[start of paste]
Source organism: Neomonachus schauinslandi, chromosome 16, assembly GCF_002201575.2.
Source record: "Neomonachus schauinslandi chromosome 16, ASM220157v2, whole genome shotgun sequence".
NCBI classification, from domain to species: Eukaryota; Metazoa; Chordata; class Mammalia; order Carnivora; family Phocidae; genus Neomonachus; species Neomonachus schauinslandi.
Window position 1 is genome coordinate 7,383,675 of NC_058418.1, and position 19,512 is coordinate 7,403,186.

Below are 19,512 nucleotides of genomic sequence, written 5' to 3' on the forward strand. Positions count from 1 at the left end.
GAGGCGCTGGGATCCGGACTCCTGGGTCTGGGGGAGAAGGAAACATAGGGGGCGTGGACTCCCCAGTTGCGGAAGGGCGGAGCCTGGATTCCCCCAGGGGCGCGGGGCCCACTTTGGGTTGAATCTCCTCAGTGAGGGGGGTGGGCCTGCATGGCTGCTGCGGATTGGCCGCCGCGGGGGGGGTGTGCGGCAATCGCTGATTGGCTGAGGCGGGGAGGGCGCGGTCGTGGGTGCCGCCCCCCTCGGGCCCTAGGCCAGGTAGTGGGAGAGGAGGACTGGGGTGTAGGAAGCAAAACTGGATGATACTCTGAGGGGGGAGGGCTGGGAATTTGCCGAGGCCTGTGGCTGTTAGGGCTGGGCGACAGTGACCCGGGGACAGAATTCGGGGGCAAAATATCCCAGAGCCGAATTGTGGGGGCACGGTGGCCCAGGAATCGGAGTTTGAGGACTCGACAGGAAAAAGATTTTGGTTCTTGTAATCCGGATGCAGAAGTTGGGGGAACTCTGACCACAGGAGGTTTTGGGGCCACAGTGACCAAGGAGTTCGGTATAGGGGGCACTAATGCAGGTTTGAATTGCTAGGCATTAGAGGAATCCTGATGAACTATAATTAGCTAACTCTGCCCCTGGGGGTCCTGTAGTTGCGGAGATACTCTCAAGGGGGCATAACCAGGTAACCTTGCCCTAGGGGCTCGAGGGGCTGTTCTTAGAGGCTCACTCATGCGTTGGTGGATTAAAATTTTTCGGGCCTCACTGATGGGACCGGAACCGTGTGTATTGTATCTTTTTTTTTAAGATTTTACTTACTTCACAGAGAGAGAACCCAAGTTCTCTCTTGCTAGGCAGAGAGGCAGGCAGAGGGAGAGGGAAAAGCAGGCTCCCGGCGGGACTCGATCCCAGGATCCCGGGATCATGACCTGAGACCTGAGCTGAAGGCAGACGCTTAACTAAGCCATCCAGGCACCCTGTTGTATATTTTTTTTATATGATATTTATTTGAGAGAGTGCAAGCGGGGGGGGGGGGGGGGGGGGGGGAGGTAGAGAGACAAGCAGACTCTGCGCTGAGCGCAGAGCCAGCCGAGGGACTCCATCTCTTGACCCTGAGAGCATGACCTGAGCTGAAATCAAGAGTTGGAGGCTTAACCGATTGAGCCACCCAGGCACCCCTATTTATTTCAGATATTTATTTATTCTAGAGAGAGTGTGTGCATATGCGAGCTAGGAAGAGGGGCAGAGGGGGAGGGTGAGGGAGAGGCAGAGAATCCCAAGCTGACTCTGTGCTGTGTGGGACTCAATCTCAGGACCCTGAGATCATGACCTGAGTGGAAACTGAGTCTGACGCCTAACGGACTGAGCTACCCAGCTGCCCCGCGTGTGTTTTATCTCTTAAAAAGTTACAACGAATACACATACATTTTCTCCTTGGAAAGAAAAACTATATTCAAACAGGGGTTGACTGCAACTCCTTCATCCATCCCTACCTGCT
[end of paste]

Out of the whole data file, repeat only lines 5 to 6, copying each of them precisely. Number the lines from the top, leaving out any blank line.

Below are 19,512 nucleotides of genomic sequence, written 5' to 3' on the forward strand. Positions count from 1 at the left end.
GAGGCGCTGGGATCCGGACTCCTGGGTCTGGGGGAGAAGGAAACATAGGGGGCGTGGACTCCCCAGTTGCGGAAGGGCGGAGCCTGGATTCCCCCAGGGGCGCGGGGCCCACTTTGGGTTGAATCTCCTCAGTGAGGGGGGTGGGCCTGCATGGCTGCTGCGGATTGGCCGCCGCGGGGGGGGTGTGCGGCAATCGCTGATTGGCTGAGGCGGGGAGGGCGCGGTCGTGGGTGCCGCCCCCCTCGGGCCCTAGGCCAGGTAGTGGGAGAGGAGGACTGGGGTGTAGGAAGCAAAACTGGATGATACTCTGAGGGGGGAGGGCTGGGAATTTGCCGAGGCCTGTGGCTGTTAGGGCTGGGCGACAGTGACCCGGGGACAGAATTCGGGGGCAAAATATCCCAGAGCCGAATTGTGGGGGCACGGTGGCCCAGGAATCGGAGTTTGAGGACTCGACAGGAAAAAGATTTTGGTTCTTGTAATCCGGATGCAGAAGTTGGGGGAACTCTGACCACAGGAGGTTTTGGGGCCACAGTGACCAAGGAGTTCGGTATAGGGGGCACTAATGCAGGTTTGAATTGCTAGGCATTAGAGGAATCCTGATGAACTATAATTAGCTAACTCTGCCCCTGGGGGTCCTGTAGTTGCGGAGATACTCTCAAGGGGGCATAACCAGGTAACCTTGCCCTAGGGGCTCGAGGGGCTGTTCTTAGAGGCTCACTCATGCGTTGGTGGATTAAAATTTTTCGGGCCTCACTGATGGGACCGGAACCGTGTGTATTGTATCTTTTTTTTTAAGATTTTACTTACTTCACAGAGAGAGAACCCAAGTTCTCTCTTGCTAGGCAGAGAGGCAGGCAGAGGGAGAGGGAAAAGCAGGCTCCCGGCGGGACTCGATCCCAGGATCCCGGGATCATGACCTGAGACCTGAGCTGAAGGCAGACGCTTAACTAAGCCATCCAGGCACCCTGTTGTATATTTTTTTTATATGATATTTATTTGAGAGAGTGCAAGCGGGGGGGGGGGGGGGGGGGGGGGAGGTAGAGAGACAAGCAGACTCTGCGCTGAGCGCAGAGCCAGCCGAGGGACTCCATCTCTTGACCCTGAGAGCATGACCTGAGCTGAAATCAAGAGTTGGAGGCTTAACCGATTGAGCCACCCAGGCACCCCTATTTATTTCAGATATTTATTTATTCTAGAGAGAGTGTGTGCATATGCGAGCTAGGAAGAGGGGCAGAGGGGGAGGGTGAGGGAGAGGCAGAGAATCCCAAGCTGACTCTGTGCTGTGTGGGACTCAATCTCAGGACCCTGAGATCATGACCTGAGTGGAAACTGAGTCTGACGCCTAACGGACTGAGCTACCCAGCTGCCCCGCGTGTGTTTTATCTCTTAAAAAGTTACAACGAATACACATACATTTTCTCCTTGGAAAGAAAAACTATATTCAAACAGGGGTTGACTGCAACTCCTTCATCCATCCCTACCTGCT